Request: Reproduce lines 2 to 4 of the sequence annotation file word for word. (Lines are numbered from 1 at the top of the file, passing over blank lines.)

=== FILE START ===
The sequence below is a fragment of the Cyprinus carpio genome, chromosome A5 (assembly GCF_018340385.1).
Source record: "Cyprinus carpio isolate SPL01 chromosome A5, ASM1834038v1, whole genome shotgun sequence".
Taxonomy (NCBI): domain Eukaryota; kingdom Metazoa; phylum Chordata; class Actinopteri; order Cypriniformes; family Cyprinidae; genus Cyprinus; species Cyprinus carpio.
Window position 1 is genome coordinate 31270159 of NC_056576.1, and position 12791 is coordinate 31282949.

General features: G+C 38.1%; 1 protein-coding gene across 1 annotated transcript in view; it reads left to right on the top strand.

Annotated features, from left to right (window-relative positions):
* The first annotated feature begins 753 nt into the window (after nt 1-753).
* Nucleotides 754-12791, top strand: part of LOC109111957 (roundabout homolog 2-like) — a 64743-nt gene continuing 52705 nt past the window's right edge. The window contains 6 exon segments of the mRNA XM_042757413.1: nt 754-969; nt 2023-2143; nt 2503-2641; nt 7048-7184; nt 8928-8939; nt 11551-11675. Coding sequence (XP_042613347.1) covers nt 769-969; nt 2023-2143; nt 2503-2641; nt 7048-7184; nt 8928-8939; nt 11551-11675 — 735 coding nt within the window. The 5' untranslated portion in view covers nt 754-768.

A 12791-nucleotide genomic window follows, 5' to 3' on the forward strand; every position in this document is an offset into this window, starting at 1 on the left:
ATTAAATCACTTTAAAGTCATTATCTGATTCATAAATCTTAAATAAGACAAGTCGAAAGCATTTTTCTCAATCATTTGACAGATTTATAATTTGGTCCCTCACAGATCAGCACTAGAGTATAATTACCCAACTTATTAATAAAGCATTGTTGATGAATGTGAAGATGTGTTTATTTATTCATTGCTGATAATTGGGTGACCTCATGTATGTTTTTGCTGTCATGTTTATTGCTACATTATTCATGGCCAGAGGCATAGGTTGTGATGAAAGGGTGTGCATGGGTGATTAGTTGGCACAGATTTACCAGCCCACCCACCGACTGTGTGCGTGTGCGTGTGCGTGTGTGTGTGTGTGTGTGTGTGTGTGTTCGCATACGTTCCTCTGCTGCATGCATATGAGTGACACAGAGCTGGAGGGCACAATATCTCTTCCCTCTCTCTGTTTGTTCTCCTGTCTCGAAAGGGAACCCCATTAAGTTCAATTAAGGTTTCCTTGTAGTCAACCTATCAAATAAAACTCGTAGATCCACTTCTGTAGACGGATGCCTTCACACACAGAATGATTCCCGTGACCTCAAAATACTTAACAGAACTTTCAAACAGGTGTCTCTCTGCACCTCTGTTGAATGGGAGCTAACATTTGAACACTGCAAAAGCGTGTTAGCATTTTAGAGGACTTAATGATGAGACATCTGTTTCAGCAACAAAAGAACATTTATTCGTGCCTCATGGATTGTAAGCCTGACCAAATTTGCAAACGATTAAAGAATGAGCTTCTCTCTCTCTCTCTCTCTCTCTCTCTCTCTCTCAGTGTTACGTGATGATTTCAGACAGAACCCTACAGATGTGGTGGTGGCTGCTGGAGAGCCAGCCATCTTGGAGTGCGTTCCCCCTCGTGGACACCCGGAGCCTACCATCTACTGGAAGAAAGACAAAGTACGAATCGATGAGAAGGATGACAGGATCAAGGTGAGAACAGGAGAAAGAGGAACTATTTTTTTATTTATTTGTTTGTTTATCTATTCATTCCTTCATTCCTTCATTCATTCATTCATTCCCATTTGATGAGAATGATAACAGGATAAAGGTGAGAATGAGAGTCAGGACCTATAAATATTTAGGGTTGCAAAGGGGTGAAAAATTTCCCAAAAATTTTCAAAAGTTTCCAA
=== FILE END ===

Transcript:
Source record: "Cyprinus carpio isolate SPL01 chromosome A5, ASM1834038v1, whole genome shotgun sequence".
Taxonomy (NCBI): domain Eukaryota; kingdom Metazoa; phylum Chordata; class Actinopteri; order Cypriniformes; family Cyprinidae; genus Cyprinus; species Cyprinus carpio.
Window position 1 is genome coordinate 31270159 of NC_056576.1, and position 12791 is coordinate 31282949.